8. ### VirusMonsterQuechua General

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Vassals are a BTS concept. BTS does not use the foreign trade route modifier anymore, instead it uses a sustained peace modifier that increases +3% every turn to a maximum of 150%.

The following picture is taken while running Mercantilism, and the French being a vassal of Roman empire.

As you can see, the sustained peace modifier is in effect, and traderoutes from the vassal do not count as foreign; otherwise, Mercantilism would not have allowed such traderoute to exist.

9. ### mikebertChieftain

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I'm exploring trade routes. In standard games I always go for the Great Lighthouse and usually have foreign trade routes in all my cities. This is because I tend to have coastal cities and a small number of cities and have open border with all that will have me.

On RFC it is harder and I don't quite understand it. For example. playing the Inca, I sailed over and contacted the Khmer and Chinese. Once I got navigation I figured I would get overseas trade routes. It was hit and miss. In one game, I contacted the Khmer first and got trade routes with them. Then I contacted the Chinese and got trade routes with them, but lost the Khmer, yet many of my cities were still trading with each other. I thought it might be because I lost contant and so I built embassies. Still did not get links will all the foreign cities I knew I had contact with.

Now I am playing Chinese, trying the do the same. I traveled by sea and overland to Persian and India. No trade routes with either. But neither had a port and I certainly had no overland road to Persia. Then India built a port and bang I was trading wiht Persia and India.

Then I made contact with Greece and Rome. After viewing their cities I had no no trade routes with them. But while doing do I contacted Rome and I had routes with Rome, even though they remained entirely black. This by itself is not surprising as I traded with Amsterdam as Inca with no knowledge of a route to Amsterdam.

My guess is Rome has a route to me, even though I have no route to them and so they are trading with me based on their map (my cities are likely the best for them). Does this make sense? It explains the Amsterdam trade route, my city was big, far way and on another continent and so should be super profitable for the Dutch.

But what route could Rome have? There is no overland "silk road" to me, building such a road is a huge task and this is well before the time of the Russians, Germans etc. So it has to be a sea route. If they sent galleys I haven't seen them.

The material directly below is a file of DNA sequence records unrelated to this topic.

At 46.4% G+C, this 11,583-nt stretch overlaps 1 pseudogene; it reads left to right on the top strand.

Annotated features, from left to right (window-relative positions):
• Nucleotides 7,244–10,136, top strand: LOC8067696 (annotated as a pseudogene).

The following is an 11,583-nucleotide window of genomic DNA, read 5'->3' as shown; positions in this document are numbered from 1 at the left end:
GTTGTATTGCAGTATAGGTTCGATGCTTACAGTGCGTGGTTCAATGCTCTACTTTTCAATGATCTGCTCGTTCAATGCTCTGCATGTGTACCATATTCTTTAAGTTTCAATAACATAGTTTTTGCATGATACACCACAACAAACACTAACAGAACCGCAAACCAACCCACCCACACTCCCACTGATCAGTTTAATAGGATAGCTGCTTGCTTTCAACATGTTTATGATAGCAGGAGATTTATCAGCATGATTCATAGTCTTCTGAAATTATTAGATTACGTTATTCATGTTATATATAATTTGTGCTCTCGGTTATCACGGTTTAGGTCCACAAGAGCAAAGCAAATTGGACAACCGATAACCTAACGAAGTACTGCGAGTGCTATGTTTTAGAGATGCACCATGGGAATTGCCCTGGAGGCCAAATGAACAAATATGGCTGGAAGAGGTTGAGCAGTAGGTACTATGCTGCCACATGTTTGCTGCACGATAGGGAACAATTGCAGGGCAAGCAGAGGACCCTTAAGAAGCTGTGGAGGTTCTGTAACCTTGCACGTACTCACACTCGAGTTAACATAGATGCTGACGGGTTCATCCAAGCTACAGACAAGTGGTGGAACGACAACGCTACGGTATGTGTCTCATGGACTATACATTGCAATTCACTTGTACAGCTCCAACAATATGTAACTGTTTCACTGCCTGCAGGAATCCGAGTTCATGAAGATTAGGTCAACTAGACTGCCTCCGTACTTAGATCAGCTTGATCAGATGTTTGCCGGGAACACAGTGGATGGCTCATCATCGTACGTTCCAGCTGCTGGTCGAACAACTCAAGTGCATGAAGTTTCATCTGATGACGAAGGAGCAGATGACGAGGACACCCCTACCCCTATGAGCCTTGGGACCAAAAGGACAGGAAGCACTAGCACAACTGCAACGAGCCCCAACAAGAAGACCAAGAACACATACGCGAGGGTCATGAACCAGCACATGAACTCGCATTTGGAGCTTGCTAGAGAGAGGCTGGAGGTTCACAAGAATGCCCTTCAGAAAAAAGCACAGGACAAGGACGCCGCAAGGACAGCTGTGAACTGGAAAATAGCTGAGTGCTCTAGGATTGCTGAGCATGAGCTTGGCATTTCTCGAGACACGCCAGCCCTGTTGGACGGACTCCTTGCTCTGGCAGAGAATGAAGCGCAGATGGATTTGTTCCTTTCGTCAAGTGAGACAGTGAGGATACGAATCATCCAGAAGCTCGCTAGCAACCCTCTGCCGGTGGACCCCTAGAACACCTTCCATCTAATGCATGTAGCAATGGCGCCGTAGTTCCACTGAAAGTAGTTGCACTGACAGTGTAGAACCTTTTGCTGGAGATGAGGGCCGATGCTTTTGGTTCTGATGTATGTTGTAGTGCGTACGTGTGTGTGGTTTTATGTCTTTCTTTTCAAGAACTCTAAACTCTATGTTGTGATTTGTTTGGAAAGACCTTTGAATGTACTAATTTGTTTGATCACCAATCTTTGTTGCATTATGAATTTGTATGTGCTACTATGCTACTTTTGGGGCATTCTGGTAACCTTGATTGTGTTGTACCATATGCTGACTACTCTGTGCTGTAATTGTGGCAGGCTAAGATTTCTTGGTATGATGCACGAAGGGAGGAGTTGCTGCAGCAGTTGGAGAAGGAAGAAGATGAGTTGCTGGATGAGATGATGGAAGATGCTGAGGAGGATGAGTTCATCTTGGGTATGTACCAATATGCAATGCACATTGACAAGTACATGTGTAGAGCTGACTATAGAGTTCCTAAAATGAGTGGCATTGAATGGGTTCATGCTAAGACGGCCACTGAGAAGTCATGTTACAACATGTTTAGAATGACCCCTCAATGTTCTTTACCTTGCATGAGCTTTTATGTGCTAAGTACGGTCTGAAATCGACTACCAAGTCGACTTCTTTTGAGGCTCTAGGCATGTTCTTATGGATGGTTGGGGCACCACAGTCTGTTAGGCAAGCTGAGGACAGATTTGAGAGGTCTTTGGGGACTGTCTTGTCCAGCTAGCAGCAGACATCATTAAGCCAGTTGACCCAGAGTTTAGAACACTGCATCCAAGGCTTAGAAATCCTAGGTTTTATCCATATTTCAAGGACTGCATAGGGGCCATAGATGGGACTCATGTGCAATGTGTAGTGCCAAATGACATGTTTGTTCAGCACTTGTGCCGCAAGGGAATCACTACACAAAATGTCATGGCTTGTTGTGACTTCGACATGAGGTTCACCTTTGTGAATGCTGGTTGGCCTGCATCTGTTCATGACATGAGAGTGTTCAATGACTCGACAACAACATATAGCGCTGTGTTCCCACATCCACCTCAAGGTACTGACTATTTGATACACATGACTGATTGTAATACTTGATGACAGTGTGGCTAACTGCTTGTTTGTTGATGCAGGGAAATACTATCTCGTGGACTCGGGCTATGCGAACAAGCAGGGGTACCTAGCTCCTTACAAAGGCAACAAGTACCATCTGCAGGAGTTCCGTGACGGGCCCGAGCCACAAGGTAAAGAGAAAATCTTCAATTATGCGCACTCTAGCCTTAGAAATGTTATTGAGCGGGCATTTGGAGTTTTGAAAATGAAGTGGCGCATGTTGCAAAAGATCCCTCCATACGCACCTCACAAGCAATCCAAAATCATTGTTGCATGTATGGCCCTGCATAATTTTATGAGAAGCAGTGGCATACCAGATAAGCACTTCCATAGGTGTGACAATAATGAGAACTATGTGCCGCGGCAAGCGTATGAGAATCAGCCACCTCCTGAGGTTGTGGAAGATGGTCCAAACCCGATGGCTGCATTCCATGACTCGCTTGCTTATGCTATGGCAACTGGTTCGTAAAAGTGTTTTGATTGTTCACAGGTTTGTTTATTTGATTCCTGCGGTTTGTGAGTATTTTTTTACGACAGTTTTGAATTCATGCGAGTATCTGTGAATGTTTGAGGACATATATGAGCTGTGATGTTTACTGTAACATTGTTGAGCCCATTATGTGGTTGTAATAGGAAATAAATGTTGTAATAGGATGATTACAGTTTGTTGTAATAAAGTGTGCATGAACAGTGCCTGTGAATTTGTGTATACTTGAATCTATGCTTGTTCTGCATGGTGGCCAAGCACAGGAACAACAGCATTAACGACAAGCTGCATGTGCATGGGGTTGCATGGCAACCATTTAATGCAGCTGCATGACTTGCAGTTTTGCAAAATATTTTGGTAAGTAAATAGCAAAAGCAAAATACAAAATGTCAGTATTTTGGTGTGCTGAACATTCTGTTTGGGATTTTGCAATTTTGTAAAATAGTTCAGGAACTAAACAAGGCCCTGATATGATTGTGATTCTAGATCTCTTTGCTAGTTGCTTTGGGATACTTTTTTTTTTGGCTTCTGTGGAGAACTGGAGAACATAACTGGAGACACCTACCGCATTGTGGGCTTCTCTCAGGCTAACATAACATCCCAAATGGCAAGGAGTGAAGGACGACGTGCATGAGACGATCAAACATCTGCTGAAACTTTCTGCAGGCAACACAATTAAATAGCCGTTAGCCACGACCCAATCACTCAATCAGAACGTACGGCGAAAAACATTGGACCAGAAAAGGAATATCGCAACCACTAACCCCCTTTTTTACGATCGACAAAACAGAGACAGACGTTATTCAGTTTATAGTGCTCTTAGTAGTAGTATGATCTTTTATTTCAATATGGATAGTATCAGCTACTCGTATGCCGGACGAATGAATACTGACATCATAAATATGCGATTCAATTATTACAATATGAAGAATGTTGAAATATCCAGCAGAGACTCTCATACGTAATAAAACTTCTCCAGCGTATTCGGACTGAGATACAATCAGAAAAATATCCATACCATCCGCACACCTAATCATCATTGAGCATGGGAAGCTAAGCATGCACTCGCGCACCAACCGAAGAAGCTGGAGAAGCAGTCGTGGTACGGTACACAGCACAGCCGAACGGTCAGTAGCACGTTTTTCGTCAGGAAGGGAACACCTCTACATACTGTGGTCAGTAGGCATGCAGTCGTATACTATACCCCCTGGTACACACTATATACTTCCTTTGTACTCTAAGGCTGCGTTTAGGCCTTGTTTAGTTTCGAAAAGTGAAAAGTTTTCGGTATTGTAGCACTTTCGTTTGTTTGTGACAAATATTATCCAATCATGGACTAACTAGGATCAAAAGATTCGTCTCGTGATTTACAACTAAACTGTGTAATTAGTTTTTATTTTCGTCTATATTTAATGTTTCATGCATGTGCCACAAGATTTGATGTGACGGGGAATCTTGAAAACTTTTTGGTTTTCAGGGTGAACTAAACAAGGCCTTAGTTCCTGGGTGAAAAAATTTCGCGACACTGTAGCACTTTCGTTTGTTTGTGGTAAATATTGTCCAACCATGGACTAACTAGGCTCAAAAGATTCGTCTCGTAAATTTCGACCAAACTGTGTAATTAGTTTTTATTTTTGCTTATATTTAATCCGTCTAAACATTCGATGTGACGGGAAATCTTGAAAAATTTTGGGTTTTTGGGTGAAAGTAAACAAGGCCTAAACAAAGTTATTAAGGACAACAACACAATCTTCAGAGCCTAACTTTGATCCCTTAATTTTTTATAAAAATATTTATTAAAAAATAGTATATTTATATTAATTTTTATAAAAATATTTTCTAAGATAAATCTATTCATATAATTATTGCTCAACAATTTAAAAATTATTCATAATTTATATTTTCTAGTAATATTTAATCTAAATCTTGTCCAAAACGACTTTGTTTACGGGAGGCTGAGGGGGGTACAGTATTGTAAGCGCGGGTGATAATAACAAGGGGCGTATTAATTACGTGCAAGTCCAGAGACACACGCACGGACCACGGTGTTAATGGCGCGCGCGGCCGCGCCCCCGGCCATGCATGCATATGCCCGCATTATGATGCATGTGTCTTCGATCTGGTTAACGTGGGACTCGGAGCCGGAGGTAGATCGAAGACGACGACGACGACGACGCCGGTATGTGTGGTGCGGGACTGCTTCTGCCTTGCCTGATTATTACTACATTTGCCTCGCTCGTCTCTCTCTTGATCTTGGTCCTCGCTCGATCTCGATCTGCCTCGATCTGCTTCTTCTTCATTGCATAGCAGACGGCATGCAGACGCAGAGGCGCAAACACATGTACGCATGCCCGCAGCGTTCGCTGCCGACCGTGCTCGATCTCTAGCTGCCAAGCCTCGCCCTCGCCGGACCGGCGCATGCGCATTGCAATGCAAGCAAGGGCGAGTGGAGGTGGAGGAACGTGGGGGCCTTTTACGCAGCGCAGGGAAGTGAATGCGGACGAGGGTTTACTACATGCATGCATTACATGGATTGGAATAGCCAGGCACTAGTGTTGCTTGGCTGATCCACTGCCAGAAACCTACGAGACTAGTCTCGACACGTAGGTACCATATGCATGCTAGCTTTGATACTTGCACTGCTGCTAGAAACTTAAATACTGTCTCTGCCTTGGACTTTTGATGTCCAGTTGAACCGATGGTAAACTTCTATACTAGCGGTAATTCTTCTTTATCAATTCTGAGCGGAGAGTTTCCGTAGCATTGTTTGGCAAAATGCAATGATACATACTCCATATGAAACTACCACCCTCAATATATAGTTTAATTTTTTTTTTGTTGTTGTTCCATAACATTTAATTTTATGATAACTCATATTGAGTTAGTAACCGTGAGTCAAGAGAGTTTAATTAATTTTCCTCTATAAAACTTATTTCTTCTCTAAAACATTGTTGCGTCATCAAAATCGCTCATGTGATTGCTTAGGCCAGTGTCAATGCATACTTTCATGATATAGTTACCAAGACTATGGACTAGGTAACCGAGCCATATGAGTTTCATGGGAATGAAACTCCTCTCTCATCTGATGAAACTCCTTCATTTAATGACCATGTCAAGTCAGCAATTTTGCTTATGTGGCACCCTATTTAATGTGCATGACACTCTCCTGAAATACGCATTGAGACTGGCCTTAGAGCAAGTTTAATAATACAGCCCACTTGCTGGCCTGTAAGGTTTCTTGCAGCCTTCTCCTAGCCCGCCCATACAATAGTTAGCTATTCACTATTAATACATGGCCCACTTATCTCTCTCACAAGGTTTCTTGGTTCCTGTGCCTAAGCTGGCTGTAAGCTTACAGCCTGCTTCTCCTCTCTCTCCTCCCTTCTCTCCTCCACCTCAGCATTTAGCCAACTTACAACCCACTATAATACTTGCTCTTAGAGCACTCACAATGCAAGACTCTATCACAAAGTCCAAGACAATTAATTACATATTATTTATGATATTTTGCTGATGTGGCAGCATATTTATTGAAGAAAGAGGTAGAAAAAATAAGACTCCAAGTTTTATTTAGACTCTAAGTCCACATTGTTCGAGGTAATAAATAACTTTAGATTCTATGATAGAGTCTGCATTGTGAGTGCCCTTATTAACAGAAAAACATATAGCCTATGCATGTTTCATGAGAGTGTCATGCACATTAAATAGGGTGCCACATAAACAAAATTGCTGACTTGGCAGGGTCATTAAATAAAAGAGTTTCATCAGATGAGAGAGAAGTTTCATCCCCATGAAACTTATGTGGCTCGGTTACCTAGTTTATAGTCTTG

10. ### ditchhookChieftain

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I'm curious about mikebert's questions, too. I'm surprised to read that one of mikeburt's cities has a trade route with a city that is still 'blacked-out' on his world map. I assumed that for any of my cities to have a trade route with any other city, there had to be an exposed route on MY map to that city.

11. ### PieceOfMindDrill IV DefenderRetired Moderator

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For the trade route to exist, IIRC only one of the two players must know where the other city is. I agree it's a bit odd.

12. ### r_rolo1King of myself

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Not exactly. Part of the awnser is in this post from DanF

13. ### PieceOfMindDrill IV DefenderRetired Moderator

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Hmmm I thought that was to do with resource trades. Aren't trade routes handled a bit differently again?

14. ### ditchhookChieftain

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Thanks r_rolo, that indeed was an informative post.

I enjoy very early attempts at circumnavigation (immediately making three workboats, and sending the second and third out in opposite directions). At first I believed I was getting a possible bonus of some early international trade routes. However-- considering the details of DanF's thoughts you just pointed out to me-- I'm now worried I'm actually facilitating better international trade routes for my AI opponents, by establishing routes through MY territory that they wouldn't otherwise have.

15. ### r_rolo1King of myself

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16. ### DanF5771Emperor

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I also like early coastal exploration in order to make contacts and establish lucrative foreign trade routes (the AI does it too while many human players seem to forget about it / neglect it), although I probably don't pursue it as aggressively as you. It should be synchronized with your research path (Sailing / Writing for open borders) and the onset of barb Galley danger.

To take my explanations and the discussion of the other thread linked by rolo further, I'd like to place an example here in Krikkitone's nice article to help players understand the trade network mechanics and their differences regarding resource trades and city trade routes.

The scenario I set up with WB (debug mode view): I'm Bismarck and have the Great Lighthouse in Berlin. My neighbors are Peter and Zara, we all have knowledge of Sailing.

First a picture showing parts of my home plotgroup after toggling the trade groups display in the world view (probably one of the least often used functions in civ ):

You can see the gray patch consisting of all the tiles within my borders which are linked to my capital via road, river, coast and ocean. Berlin has access to all resources on these tiles. But my home plotgroup which is relevant for establishing trade networks with my neighbors extends further -- right now all revealed land tiles adjacent to the rivers plus all revealed coast tiles outside of my borders are also part of it (enabled by Sailing, ocean tiles outside of a players culture require Astro).

Normal view of my explored tiles:

I have sent my Workboat to Peter's borders. The unowned coast tiles uncovered by the Workboat got added to my home plotgroup. Once I found the first coast tile within his culture, all tiles of Peter's gray patch (excluding his ocean tiles) joined my home plotgroup too.

The rule is that a tile is allowed to join a players home plotgroup if